Zhao was a "co-worker or former co-worker" of the victims at each shooting site, the sheriff's office said.
"The only known connection between the victims and the suspect is that they may have been coworkers," Corpus said.
More than 3 dozen mass shootings this month
The killings mark California's second massacre in three days involving Asian American victims and suspects. The San Mateo County victims were either Asian or Hispanic, Corpus said.
In California, 19 people were slaughtered in three mass shootings in just 44 hours:
• Seven people killed Monday in the Half Moon Bay area near San Francisco;
• One person killed and seven others wounded Monday evening in Oakland.
While the motives remain a mystery, the Half Moon Bay killings bear some similarities to the carnage in Monterey Park. That's where 72-year-old Huu Can Tran gunned down 20 people -- killing 11 -- during Lunar New Year weekend celebrations, authorities said.
Both cases share ties to the Asian American community. And the shooter or suspect in each is of Asian descent and far older than the 33-year-old average age of mass shooting perpetrators, according to the Rockefeller Institute of Government.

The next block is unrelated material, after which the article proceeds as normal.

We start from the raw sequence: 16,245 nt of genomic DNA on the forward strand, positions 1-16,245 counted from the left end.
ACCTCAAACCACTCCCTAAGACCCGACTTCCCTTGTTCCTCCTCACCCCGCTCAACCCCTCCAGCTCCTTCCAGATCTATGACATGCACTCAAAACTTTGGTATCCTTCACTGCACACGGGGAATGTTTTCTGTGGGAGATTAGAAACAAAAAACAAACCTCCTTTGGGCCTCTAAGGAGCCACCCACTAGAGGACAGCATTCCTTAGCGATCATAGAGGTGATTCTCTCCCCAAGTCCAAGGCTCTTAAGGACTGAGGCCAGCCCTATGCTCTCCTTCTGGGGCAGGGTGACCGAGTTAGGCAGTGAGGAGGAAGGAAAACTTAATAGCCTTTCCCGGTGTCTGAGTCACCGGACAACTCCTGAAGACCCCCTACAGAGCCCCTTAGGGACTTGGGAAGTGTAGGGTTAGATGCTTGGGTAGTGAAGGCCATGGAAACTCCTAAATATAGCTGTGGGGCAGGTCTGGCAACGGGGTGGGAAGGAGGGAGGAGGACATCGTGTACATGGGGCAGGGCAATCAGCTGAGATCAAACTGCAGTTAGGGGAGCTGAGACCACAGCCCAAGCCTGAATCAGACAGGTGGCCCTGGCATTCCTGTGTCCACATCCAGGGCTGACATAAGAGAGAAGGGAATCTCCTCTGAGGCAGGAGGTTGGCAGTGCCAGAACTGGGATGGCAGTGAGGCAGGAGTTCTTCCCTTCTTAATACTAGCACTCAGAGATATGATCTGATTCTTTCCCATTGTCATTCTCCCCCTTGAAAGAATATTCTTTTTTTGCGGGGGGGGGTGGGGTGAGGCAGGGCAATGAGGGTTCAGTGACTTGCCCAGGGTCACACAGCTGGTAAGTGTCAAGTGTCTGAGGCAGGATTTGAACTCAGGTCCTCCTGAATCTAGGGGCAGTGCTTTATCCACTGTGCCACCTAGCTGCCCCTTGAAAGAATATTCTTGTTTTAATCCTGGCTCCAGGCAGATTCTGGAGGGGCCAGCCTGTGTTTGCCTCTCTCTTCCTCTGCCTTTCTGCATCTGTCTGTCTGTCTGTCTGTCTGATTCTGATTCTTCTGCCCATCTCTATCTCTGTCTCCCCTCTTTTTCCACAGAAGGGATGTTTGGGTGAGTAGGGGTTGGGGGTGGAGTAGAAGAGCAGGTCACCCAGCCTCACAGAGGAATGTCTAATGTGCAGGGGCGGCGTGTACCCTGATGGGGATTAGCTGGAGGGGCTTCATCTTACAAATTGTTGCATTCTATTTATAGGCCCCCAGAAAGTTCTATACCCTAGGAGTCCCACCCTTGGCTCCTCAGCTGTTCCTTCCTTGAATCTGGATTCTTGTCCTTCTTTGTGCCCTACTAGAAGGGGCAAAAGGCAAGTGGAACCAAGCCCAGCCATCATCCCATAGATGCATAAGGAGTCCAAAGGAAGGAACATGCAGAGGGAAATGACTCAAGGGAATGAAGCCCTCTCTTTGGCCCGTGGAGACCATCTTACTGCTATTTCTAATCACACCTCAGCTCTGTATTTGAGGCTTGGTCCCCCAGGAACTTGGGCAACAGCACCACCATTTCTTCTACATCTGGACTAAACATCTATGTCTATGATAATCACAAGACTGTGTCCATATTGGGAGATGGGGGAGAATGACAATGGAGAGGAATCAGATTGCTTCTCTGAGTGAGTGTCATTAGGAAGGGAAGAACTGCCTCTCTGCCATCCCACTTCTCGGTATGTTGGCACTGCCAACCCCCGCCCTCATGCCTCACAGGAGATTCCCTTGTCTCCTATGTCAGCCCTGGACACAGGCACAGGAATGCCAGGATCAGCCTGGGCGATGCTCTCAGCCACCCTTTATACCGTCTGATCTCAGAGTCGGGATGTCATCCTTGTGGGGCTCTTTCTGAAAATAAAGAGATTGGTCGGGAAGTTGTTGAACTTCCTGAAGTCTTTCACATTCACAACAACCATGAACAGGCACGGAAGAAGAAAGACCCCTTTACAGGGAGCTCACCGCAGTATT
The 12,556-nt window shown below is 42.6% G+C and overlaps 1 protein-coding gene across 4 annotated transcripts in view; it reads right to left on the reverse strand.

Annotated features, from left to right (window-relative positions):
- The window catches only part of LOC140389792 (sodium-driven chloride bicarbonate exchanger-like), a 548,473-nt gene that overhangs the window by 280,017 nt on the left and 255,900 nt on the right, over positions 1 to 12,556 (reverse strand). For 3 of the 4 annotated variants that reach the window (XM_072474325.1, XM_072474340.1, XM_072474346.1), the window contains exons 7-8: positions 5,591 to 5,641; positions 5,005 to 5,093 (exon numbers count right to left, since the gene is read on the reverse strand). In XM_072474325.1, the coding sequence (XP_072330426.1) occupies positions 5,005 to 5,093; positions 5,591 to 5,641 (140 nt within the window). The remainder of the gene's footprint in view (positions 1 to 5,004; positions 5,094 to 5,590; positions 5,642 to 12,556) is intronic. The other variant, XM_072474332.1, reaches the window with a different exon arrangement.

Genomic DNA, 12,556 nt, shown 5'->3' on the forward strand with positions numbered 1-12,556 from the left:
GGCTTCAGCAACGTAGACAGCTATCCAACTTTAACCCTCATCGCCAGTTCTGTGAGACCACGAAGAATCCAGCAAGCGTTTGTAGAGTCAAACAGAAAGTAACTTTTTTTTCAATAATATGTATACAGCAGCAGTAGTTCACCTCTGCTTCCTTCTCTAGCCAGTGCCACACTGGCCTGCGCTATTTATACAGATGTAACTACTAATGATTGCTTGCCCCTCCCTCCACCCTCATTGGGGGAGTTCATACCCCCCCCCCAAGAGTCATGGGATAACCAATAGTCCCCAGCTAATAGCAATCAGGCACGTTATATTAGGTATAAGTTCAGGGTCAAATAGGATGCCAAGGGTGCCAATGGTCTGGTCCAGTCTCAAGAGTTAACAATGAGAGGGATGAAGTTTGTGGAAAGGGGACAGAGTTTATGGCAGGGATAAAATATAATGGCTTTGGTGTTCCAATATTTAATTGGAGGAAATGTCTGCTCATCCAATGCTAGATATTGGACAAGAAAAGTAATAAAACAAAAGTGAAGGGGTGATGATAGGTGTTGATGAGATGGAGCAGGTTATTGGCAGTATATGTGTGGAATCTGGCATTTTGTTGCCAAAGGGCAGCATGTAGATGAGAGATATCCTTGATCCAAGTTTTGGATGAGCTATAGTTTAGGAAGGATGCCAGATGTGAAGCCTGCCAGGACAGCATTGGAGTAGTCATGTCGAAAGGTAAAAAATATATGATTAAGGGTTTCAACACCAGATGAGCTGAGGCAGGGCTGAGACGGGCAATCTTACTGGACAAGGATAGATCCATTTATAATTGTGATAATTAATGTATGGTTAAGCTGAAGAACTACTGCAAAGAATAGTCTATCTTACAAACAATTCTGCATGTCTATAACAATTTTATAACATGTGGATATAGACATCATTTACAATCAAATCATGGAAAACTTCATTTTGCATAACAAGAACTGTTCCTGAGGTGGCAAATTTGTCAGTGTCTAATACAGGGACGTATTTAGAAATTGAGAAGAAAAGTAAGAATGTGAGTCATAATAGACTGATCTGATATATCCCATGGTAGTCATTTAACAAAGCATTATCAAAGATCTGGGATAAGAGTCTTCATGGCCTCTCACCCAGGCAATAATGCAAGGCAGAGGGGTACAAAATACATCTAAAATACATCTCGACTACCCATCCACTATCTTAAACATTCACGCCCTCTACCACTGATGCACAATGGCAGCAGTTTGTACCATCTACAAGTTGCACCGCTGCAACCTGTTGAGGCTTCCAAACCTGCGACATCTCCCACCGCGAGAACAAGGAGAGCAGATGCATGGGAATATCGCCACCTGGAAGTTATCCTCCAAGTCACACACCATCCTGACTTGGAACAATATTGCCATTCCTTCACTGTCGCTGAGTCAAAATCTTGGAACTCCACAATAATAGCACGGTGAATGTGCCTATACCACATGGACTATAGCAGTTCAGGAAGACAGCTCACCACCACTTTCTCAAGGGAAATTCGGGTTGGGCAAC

In San Mateo County, Zhao was taken into in custody about two hours after the first call to police while he was parked at a sheriff's substation with a semi-automatic handgun in his vehicle, the sheriff said.
"Some of the victims were Chinese, that the perpetrator was Chinese and that this was an agricultural community -- they were agricultural workers," Half Moon Bay Mayor Deborah Penrose said Tuesday.
Officers in San Mateo County found four people dead and one person wounded at a mushroom farm. Moments later, three more people were found dead near a trucking facility about two miles away in Half Moon Bay, county officials said. Authorities identified those killed as five adult men and two adult women, adding that the the person wounded was a man who is being treated at a trauma center for his injuries.
That same evening, yet more bloodshed unfolded -- this time in the Bay Area city of Oakland. One person was killed and seven more wounded were in stable condition, police there said.
Suspect had lived on first property
The suspected gunman had lived on the first shooting site for seven years, a company spokesperson told CNN. That property, formerly known as Mountain Mushroom Farm, was acquired by a company called California Terra Garden in March 2022, and there were several mobile homes and trailers for employees on the property, said spokesperson David Oates.